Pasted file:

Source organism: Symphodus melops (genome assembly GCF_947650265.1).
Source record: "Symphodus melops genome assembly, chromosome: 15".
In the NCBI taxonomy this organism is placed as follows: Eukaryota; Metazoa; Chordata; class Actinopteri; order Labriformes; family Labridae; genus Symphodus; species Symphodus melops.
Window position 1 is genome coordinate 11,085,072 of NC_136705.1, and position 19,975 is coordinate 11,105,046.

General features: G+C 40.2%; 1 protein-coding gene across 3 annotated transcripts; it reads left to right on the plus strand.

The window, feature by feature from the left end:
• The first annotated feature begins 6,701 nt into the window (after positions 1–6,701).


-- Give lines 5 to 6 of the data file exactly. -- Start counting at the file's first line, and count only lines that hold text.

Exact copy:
General features: G+C 40.2%; 1 protein-coding gene across 3 annotated transcripts; it reads left to right on the plus strand.

The window, feature by feature from the left end: